We began with On Tour, a roll-and-write route building game that simulates the route your band would be playing on tour around the country. We had pre-watched this game the night before on Ruel Gaviola’s channel and it looked like a fun and simple way to begin the day. With each roll of the die we would write the numbers with dry-erase markers in two different cities trying to connect a route in order from 1-100. It was a cute concept but I didn’t love the randomness of each turn dependent on the luck of the die. Our next couple games relied on our dexterity and arranging pieces skillfully with Dimension and Numbr 9. These games got some laughs for us because they didn’t play to our strengths and the frustration level was just ever so slightly kicking in!
We were lucky enough to try Cascadia in the Games Library that was awarded the 2022 Spiel des Jahres (Board Game of the Year) which is the highest honor in board games. Cascadia is a puzzly tile-laying game where we took turns building our terrain and populating it with the Pacific Northwest wildlife. As a drafting game with tiles and tokens, we had to create a diverse yet harmonious ecosystem in a puzzle of contiguous habitats for each animal species while also competing to score the most victory points. We only played Cascadia once but we liked it so much that we requested it for our library back home. The Valparaiso Public Library has been developing an impressive board game collection over the past year that is available for check out. The library approved our suggestion and ordered Cascadia for their shelves! Now we can borrow the game from our library to play again, as long as it is available, since the board games have really been taking off with patrons and are almost always checked out.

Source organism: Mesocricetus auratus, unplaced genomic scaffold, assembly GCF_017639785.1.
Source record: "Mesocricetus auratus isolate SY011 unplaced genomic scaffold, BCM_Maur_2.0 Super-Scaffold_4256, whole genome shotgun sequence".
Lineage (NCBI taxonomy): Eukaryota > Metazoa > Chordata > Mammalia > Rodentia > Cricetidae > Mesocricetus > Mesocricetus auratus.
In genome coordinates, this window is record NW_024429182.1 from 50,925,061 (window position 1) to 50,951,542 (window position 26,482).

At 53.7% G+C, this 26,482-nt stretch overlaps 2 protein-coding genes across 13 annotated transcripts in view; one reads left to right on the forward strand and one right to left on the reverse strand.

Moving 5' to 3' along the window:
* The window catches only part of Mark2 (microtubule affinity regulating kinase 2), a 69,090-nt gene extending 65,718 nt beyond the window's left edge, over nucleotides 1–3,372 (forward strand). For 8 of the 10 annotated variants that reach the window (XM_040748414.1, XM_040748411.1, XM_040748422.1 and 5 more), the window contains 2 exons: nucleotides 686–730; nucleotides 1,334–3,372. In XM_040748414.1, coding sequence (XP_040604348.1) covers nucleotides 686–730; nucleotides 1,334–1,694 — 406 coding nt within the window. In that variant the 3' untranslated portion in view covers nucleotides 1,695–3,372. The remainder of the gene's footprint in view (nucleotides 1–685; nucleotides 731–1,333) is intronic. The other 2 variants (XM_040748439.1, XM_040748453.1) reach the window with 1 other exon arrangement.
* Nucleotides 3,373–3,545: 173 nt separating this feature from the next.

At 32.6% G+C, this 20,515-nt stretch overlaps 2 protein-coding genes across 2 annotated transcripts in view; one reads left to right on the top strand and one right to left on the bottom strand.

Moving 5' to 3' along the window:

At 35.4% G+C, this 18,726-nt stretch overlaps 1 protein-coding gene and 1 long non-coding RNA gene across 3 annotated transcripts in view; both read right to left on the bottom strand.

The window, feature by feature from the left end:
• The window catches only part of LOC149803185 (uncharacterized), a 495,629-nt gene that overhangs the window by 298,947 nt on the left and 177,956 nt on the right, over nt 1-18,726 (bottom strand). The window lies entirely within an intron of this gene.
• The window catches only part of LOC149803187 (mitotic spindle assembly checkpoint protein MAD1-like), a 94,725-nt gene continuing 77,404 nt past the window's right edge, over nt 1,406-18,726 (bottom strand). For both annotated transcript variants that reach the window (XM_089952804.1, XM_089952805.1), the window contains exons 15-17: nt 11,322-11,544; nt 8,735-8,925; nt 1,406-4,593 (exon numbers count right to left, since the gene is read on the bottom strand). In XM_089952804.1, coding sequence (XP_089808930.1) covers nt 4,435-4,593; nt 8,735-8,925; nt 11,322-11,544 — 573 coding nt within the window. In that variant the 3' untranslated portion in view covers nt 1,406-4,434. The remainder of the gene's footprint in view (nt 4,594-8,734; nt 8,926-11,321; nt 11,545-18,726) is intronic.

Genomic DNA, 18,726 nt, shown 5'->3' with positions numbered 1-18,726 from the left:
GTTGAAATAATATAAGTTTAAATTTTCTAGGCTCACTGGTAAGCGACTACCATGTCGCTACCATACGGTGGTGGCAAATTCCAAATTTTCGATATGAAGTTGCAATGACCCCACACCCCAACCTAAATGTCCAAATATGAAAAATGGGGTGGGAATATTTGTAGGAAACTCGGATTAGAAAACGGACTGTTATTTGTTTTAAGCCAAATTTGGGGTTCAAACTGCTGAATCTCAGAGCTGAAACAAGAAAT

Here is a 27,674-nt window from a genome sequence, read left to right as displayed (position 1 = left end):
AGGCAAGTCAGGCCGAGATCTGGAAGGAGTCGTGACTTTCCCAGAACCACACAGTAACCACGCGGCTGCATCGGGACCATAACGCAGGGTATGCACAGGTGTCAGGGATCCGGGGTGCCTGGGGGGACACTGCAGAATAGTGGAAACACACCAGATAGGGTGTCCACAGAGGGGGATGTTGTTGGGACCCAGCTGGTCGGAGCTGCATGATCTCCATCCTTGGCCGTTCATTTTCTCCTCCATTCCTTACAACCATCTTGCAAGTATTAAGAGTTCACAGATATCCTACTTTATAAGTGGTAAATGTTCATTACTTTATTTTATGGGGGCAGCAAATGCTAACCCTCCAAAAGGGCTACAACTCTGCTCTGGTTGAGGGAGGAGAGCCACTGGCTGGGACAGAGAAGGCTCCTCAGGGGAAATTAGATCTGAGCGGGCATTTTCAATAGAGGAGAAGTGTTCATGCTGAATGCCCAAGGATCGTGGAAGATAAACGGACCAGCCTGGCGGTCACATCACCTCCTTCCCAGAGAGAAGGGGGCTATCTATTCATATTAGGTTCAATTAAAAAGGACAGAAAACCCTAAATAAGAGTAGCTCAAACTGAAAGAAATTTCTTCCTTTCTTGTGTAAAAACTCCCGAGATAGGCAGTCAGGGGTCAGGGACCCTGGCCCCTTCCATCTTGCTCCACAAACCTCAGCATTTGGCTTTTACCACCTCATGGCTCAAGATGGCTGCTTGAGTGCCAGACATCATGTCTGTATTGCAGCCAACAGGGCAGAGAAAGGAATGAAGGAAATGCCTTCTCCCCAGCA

We concluded our Friday Game Library Pass with Fauna: A Wild Trivia Game and a chess-like race with wooden ships called Squadro that we really liked. Before our time was up we took pictures of the games we still wanted to play the next day with our Saturday Library Pass and headed over to the Board Game Geek’s “Hot Games Library” in the Hyatt across the street.